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What are the Advantages and Disadvantages of an S Corporation?

An essential first step in starting any business is to evaluate the various types of business entities. An S corporation is one type of business entity you may want to consider when discussing your business goals with a Tampa business attorney.

An S corporation derives its name from Subchapter S of the IRS (Internal Revenue Service) Code and provides some of the same advantages as a C corporation. One advantage both business types offer business owners is limited liability protection, because shareholders are not liable in company lawsuits. As such, the corporations are separate legal entities formed by filing formation documents with the state, called articles of incorporation or a certificate of incorporation. Their structures are similar because both have directors, officers and shareholders. They both must adhere to the same corporate formalities, which include holding shareholder meetings, issuing stocks, filing annual reports and paying annual fees. Both entities create by-laws which define how they operate. Tax-wise, the S corp has an advantage over a C corp in that no double taxation exists. With a C corp, both the company and shareholders pay taxes. An S corp is a pass-through entity and the income passes directly to shareholders who pay taxes and the corporation itself pays no taxes. S corp shareholders also have the benefit of being business employees who can draw salaries. They can also receive company dividends. Through an S corp, reasonable characterizations of income and dividends allow owners to reduce their self-employment taxes. Business owners also can transfer ownership interests without triggering tax consequences or having to comply with complex accounting requirements.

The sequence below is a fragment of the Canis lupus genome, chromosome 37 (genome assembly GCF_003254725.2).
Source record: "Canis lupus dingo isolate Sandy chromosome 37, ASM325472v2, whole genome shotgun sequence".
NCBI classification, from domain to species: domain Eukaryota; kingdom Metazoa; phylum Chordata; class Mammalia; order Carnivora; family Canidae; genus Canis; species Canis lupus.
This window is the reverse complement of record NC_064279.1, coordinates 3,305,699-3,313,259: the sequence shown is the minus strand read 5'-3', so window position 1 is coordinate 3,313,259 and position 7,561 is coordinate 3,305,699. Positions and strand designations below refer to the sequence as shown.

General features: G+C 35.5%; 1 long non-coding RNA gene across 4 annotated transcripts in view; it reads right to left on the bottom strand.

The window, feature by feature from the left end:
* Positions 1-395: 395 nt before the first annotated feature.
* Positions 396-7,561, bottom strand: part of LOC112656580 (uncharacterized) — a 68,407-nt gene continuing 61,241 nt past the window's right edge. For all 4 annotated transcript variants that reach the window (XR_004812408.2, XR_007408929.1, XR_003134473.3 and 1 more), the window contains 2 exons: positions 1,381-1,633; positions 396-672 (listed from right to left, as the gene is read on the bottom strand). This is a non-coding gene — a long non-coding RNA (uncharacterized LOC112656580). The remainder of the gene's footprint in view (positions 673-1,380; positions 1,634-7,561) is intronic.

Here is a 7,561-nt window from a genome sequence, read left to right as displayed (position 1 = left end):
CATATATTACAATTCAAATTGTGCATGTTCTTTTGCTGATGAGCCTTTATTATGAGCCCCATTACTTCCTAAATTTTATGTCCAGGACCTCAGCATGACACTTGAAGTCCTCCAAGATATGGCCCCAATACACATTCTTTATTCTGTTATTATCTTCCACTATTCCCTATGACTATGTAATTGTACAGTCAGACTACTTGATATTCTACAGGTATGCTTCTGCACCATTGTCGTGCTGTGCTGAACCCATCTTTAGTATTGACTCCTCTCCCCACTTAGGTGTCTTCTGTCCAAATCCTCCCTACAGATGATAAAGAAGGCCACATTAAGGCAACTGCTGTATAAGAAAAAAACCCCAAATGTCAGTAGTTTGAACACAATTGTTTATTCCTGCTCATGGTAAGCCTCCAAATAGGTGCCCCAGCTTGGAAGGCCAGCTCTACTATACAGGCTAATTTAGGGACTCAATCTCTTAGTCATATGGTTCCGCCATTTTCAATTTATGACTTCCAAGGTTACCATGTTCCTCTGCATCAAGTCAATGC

By working with an attorney who understands the nuances of Florida business law, you can ensure you make sound, informed decisions.

Westchase Law, P.A. works with businesses in a wide scope of industries.

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